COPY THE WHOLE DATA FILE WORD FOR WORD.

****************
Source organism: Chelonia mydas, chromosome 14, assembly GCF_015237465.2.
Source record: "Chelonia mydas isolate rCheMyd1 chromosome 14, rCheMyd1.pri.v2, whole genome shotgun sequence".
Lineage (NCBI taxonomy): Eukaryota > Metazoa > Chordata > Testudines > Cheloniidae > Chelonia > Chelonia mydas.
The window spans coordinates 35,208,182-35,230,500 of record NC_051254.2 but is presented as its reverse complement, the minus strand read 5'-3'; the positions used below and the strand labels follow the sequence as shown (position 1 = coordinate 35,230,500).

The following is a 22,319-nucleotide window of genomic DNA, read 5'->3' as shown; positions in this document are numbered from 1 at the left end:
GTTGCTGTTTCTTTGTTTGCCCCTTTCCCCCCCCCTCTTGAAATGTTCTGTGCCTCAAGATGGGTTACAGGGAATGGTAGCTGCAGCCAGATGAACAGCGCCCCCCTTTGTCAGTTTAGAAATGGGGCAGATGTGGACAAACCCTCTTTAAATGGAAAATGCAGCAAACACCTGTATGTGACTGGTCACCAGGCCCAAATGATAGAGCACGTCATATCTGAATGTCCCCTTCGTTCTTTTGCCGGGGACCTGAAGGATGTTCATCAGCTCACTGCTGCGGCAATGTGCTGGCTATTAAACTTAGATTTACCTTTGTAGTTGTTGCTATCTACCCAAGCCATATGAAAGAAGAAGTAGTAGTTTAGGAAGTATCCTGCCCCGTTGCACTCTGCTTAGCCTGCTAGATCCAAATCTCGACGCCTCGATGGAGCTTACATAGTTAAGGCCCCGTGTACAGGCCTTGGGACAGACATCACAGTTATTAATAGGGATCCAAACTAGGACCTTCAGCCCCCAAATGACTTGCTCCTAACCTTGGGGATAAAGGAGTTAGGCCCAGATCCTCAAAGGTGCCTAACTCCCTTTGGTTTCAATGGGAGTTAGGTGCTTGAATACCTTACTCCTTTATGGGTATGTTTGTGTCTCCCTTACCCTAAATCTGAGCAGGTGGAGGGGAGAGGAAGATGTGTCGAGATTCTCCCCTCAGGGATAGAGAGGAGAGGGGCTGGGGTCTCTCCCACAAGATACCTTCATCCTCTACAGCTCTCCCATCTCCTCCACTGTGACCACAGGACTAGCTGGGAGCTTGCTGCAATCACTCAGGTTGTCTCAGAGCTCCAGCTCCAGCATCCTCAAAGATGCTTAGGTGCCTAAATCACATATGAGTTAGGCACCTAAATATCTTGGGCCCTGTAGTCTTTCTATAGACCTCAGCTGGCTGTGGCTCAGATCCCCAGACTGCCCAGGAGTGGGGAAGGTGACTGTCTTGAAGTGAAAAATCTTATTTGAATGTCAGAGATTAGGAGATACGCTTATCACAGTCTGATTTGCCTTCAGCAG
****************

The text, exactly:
Source organism: Chelonia mydas, chromosome 14, assembly GCF_015237465.2.
Source record: "Chelonia mydas isolate rCheMyd1 chromosome 14, rCheMyd1.pri.v2, whole genome shotgun sequence".
Lineage (NCBI taxonomy): Eukaryota > Metazoa > Chordata > Testudines > Cheloniidae > Chelonia > Chelonia mydas.
The window spans coordinates 35,208,182-35,230,500 of record NC_051254.2 but is presented as its reverse complement, the minus strand read 5'-3'; the positions used below and the strand labels follow the sequence as shown (position 1 = coordinate 35,230,500).

The following is a 22,319-nucleotide window of genomic DNA, read 5'->3' as shown; positions in this document are numbered from 1 at the left end:
GTTGCTGTTTCTTTGTTTGCCCCTTTCCCCCCCCCTCTTGAAATGTTCTGTGCCTCAAGATGGGTTACAGGGAATGGTAGCTGCAGCCAGATGAACAGCGCCCCCCTTTGTCAGTTTAGAAATGGGGCAGATGTGGACAAACCCTCTTTAAATGGAAAATGCAGCAAACACCTGTATGTGACTGGTCACCAGGCCCAAATGATAGAGCACGTCATATCTGAATGTCCCCTTCGTTCTTTTGCCGGGGACCTGAAGGATGTTCATCAGCTCACTGCTGCGGCAATGTGCTGGCTATTAAACTTAGATTTACCTTTGTAGTTGTTGCTATCTACCCAAGCCATATGAAAGAAGAAGTAGTAGTTTAGGAAGTATCCTGCCCCGTTGCACTCTGCTTAGCCTGCTAGATCCAAATCTCGACGCCTCGATGGAGCTTACATAGTTAAGGCCCCGTGTACAGGCCTTGGGACAGACATCACAGTTATTAATAGGGATCCAAACTAGGACCTTCAGCCCCCAAATGACTTGCTCCTAACCTTGGGGATAAAGGAGTTAGGCCCAGATCCTCAAAGGTGCCTAACTCCCTTTGGTTTCAATGGGAGTTAGGTGCTTGAATACCTTACTCCTTTATGGGTATGTTTGTGTCTCCCTTACCCTAAATCTGAGCAGGTGGAGGGGAGAGGAAGATGTGTCGAGATTCTCCCCTCAGGGATAGAGAGGAGAGGGGCTGGGGTCTCTCCCACAAGATACCTTCATCCTCTACAGCTCTCCCATCTCCTCCACTGTGACCACAGGACTAGCTGGGAGCTTGCTGCAATCACTCAGGTTGTCTCAGAGCTCCAGCTCCAGCATCCTCAAAGATGCTTAGGTGCCTAAATCACATATGAGTTAGGCACCTAAATATCTTGGGCCCTGTAGTCTTTCTATAGACCTCAGCTGGCTGTGGCTCAGATCCCCAGACTGCCCAGGAGTGGGGAAGGTGACTGTCTTGAAGTGAAAAATCTTATTTGAATGTCAGAGATTAGGAGATACGCTTATCACAGTCTGATTTGCCTTCAGCAG